By Ed ElfmannWith changes at the U.S. Department of Agriculture and with congressional leadership, 2021 was an exciting year for policy development. Transition from the Trump to the Biden administration brought significant change in policy directions with an increased emphasis on climate and environmental policy in the agricultural space.
In a Biden White House, new political appointees were put in place across the government. In agriculture, the most well-known appointee was Tom Vilsack. He returned for a second stint as the secretary of Agriculture, having served President Obama in the same role from 2008 to 2016. Sen. Debbie Stabenow (D-Mich.) also returned to her prior role as chair of the Senate Agriculture Committee. Vilsack is well-versed in the field as a former Agriculture secretary and before that as governor of Iowa. During the Obama administration, ABA was able to work with Vilsack and his staff on different loan programs at USDA. This has continued during the Biden administration.
A new administration also brought with it many new faces in agricultural leadership positions. Sen. John Boozman (R-Ark.) became the ranking member on the Senate Agriculture Committee. Rep. David Scott (D-Ga.) became the first African American chair of the House Agriculture Committee, while Rep. Glenn Thompson (R-Pa.) became the ranking member. At USDA, Jewel Bronaugh was appointed deputy secretary and Zach Ducheneaux was named the Farm Service Agency administrator.
Agricultural policy in 2021 mostly revolved around climate and the environment. There has been a great deal of discussion on the role that agriculture has to play in the future of climate, including many hearings in both the House and the Senate. Legislation was passed to help create markets for carbon credits and companies are now working with farmers in this space. Lastly, a large infrastructure bill was passed that included funding for rural broadband, which was supported by ABA and many others. This was in addition to funding for highways, waterways and other infrastructure that helps rural America move commodities.
Going into 2022, there is an expectation of more hearings in preparation for the next Farm Bill. The current Farm Bill expires in 2023 and, generally, there are hearings the year before on everything affected by Farm Bill legislation. For agricultural banking, first and foremost, we closely watch for changes to the credit title. But as many of us have learned over time, the Farm Bill greatly affects our customers, and ultimately our banks, in many ways.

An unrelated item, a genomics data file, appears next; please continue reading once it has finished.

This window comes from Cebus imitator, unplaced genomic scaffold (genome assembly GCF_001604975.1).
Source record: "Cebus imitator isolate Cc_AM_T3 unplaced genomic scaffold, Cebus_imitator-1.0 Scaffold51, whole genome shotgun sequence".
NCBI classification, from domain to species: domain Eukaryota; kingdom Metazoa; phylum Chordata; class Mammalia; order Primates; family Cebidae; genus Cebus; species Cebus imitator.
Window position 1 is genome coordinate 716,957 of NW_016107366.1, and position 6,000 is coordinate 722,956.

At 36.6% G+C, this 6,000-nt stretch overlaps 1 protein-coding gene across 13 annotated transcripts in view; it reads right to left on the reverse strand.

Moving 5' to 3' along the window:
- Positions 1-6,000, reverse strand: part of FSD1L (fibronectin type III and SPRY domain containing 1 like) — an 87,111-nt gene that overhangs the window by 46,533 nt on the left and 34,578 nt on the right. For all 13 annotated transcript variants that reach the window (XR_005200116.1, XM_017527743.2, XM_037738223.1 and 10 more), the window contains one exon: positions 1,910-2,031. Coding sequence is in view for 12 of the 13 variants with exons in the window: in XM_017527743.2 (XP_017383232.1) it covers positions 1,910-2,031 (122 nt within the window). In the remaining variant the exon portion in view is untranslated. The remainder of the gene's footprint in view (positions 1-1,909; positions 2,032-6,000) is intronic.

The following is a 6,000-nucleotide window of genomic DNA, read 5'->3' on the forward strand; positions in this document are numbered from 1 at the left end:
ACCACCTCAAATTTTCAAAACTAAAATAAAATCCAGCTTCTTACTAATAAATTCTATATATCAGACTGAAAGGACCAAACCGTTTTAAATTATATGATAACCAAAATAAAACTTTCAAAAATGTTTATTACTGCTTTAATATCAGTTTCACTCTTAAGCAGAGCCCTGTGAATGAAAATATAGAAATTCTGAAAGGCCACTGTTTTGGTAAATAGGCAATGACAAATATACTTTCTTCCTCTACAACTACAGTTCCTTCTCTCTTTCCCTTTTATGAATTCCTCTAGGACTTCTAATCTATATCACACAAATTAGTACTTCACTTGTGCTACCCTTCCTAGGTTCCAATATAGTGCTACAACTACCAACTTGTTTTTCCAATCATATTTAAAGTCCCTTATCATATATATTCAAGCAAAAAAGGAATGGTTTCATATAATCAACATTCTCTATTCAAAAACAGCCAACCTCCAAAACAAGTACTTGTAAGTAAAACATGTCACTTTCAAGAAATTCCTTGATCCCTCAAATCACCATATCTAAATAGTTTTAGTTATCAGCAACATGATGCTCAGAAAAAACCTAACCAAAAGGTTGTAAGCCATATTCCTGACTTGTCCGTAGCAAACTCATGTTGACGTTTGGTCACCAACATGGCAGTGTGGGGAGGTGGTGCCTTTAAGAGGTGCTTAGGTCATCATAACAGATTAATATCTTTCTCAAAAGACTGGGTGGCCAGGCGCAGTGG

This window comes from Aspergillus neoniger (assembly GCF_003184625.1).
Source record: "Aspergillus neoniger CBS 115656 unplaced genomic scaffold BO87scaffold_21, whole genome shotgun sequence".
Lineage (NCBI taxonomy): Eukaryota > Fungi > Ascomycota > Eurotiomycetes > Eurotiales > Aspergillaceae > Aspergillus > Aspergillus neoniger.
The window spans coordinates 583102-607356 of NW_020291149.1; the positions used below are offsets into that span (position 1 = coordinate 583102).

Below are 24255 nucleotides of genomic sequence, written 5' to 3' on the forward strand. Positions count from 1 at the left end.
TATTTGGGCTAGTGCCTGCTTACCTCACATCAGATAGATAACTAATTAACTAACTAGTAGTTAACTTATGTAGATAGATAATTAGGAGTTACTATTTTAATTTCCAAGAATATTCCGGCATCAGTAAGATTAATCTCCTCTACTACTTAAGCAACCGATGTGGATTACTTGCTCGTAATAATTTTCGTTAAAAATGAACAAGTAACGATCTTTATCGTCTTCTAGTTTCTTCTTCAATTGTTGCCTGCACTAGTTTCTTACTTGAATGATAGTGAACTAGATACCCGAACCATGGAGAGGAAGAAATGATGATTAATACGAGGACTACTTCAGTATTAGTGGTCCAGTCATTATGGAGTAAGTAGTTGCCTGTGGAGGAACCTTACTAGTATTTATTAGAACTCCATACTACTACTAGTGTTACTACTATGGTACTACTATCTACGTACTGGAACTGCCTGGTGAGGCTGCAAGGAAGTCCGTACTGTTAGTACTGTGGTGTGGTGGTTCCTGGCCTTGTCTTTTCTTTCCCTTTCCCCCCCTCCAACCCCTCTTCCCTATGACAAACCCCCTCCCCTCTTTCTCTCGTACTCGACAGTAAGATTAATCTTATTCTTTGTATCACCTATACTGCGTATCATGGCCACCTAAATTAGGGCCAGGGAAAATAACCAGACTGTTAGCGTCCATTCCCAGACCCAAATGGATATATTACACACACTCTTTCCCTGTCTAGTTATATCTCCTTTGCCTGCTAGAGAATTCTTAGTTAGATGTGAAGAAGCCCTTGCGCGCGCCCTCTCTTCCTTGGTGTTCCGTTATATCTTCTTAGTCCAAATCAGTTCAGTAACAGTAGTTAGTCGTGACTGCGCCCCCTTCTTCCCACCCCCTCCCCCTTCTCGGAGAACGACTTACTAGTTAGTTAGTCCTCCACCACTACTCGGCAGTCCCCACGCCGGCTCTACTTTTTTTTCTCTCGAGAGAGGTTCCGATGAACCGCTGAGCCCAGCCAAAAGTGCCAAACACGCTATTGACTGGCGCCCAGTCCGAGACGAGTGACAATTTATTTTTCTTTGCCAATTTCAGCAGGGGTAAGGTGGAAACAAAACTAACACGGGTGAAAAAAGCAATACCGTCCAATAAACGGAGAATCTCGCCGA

Throughout the past year, ABA has been part of a Beginning Farmer and Rancher Working Group through the USDA Farm Service Agency. The findings of this group should be out early in 2022. From an ABA perspective, we hope to make the Beginning Farmer and Rancher Loan Programs easier to use and better overall for our customers. Recommendations like this will go a long way toward developing potential changes in the next Farm Bill.
Carbon credit market development and legislation related to climate will continue to be the norm in the upcoming year. Many believe that the next Farm Bill will be an opportunity to make progress within agriculture on the climate front. We will be watching how this develops throughout the year and will weigh in when our voice needs to be heard. Additionally, ABA will continue to promote the Enhancing Credit Opportunities in Rural America Act (ECORA) to level the playing field for agricultural banks. ABA believes there needs to be hearings and legislative action taken to move ECORA forward, and ECORA will continue to be a priority issue for ABA in 2022.